What if the information you previously provided to a prospective buyer in the Earnings Claim Statement substantively changes? You have an obligation to let the prospective buyer know what those changes are, in writing, before the prospective buyer signs a contract or pays you any money. And like the Disclosure Document, if you promote your business opportunity in a language other than English, your Earnings Claim Statement has to be in that language, too.

Avoid Illegal Practices

The Rule puts down in black and white what's always been the case: It's illegal to engage in deceptive or unfair practices in the promotion, marketing, or sale of any business opportunity. For example, don't say anything orally or in other paperwork that contradicts information in your one-page Disclosure Document or your Earnings Claim Statement.

The Rule lists other clear "dos" and "don'ts." For example:

  • Don't include anything in your Disclosure Document or Earnings Claim Statement other than what the Rule specifically allows.
  • Don't mislead people about what other buyers have earned, what they might earn, or how much help you'll give them. Remember: Under the law, it is illegal to deceive people expressly or by implication. Even if what you say is literally truthful, it still could be deceptive in context. For example, a claim can be misleading if relevant information is left out or if the claim implies something that's not true.
  • Don't tell people they'll have exclusive territories if that's not the case. Be truthful in explaining the likelihood of finding locations, outlets, or customers.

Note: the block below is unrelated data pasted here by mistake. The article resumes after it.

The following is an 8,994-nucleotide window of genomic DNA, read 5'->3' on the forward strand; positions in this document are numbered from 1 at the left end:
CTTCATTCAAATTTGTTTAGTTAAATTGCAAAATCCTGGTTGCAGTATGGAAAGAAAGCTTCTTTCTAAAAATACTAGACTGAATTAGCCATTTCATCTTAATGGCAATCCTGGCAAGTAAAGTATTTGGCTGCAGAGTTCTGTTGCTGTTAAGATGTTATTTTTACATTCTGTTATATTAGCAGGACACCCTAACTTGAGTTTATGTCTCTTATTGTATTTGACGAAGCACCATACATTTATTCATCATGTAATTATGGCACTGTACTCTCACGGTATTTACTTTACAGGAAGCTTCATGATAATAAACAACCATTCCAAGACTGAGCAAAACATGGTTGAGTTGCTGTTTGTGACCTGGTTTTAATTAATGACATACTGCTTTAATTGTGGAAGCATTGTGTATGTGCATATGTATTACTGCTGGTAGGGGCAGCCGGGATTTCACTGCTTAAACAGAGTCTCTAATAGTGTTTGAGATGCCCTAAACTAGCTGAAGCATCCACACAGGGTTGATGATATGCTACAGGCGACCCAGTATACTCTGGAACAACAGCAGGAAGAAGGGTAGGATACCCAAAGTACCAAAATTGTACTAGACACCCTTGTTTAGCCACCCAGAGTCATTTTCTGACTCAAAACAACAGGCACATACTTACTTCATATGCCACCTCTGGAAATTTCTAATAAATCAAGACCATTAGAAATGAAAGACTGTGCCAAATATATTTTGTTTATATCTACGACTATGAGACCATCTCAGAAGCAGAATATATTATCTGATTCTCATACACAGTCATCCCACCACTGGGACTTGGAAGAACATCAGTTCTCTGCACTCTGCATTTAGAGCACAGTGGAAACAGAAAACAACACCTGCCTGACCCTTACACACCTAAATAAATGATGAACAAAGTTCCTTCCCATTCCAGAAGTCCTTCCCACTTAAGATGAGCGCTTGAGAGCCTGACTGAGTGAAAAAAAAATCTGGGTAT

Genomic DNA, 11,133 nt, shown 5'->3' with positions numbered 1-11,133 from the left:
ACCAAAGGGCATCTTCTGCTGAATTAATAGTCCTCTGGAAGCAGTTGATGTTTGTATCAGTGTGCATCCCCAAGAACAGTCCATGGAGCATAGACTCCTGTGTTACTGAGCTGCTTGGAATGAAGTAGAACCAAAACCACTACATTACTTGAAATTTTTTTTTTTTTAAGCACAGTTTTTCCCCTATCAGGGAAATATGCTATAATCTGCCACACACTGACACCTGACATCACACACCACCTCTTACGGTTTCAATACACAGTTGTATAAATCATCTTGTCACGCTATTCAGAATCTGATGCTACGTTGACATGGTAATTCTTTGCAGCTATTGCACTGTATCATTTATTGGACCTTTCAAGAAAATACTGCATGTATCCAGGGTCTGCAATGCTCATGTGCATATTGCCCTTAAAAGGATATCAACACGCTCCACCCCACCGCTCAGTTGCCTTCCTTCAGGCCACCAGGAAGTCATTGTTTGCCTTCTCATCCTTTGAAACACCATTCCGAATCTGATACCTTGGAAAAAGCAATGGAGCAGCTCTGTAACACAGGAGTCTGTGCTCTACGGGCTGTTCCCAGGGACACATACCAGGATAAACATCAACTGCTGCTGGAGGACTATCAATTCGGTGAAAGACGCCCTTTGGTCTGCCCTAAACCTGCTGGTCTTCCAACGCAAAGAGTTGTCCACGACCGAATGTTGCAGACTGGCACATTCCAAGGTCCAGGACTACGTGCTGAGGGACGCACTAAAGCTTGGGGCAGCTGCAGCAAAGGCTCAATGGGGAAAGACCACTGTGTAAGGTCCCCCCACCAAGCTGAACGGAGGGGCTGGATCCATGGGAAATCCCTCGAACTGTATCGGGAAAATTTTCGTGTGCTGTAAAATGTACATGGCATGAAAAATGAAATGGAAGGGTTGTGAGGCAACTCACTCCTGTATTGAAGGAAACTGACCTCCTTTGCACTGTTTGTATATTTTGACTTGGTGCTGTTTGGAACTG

• If you hold someone out as a successful buyer of your business opportunity, you have to clearly disclose if you've paid them or have some other relationship to them.
  • Don't tell people you're offering them a job if what you're really doing is selling them a business.

The Rule also requires you to keep certain records and make them available to the FTC for three years. Examples of what you need to keep: each buyer's signed disclosure receipt, all executed written contracts, and substantiation supporting your earnings claims. Read the Rule for details on your record keeping obligations. The Rule generally exempts business opportunities that meet the definition of a "franchise," but check the Rule to see if that applies to you.

The FTC works for the consumer to prevent fraudulent, deceptive, and unfair practices in the marketplace and to provide information to businesses to help them comply with the law.

To file a complaint or get free information on consumer issues, visit or call toll-free, 1-877-FTC-HELP (1-877-382-4357); TTY: 1-866-653-4261. Watch a video, How to File a Complaint, to learn more. The FTC enters consumer complaints into the Consumer Sentinel Network, a secure online database and investigative tool used by hundreds of civil and criminal law enforcement agencies in the U.S. and abroad.

Opportunity to Comment

The National Small Business Ombudsman and 10 Regional Fairness Boards collect comments from small businesses about federal compliance and enforcement activities. Each year, the Ombudsman evaluates the conduct of these activities and rates each agency's responsiveness to small businesses. Small businesses can comment to the Ombudsman without fear of reprisal. To comment, call toll-free 1-888-REGFAIR (1-888-734-3247) or go to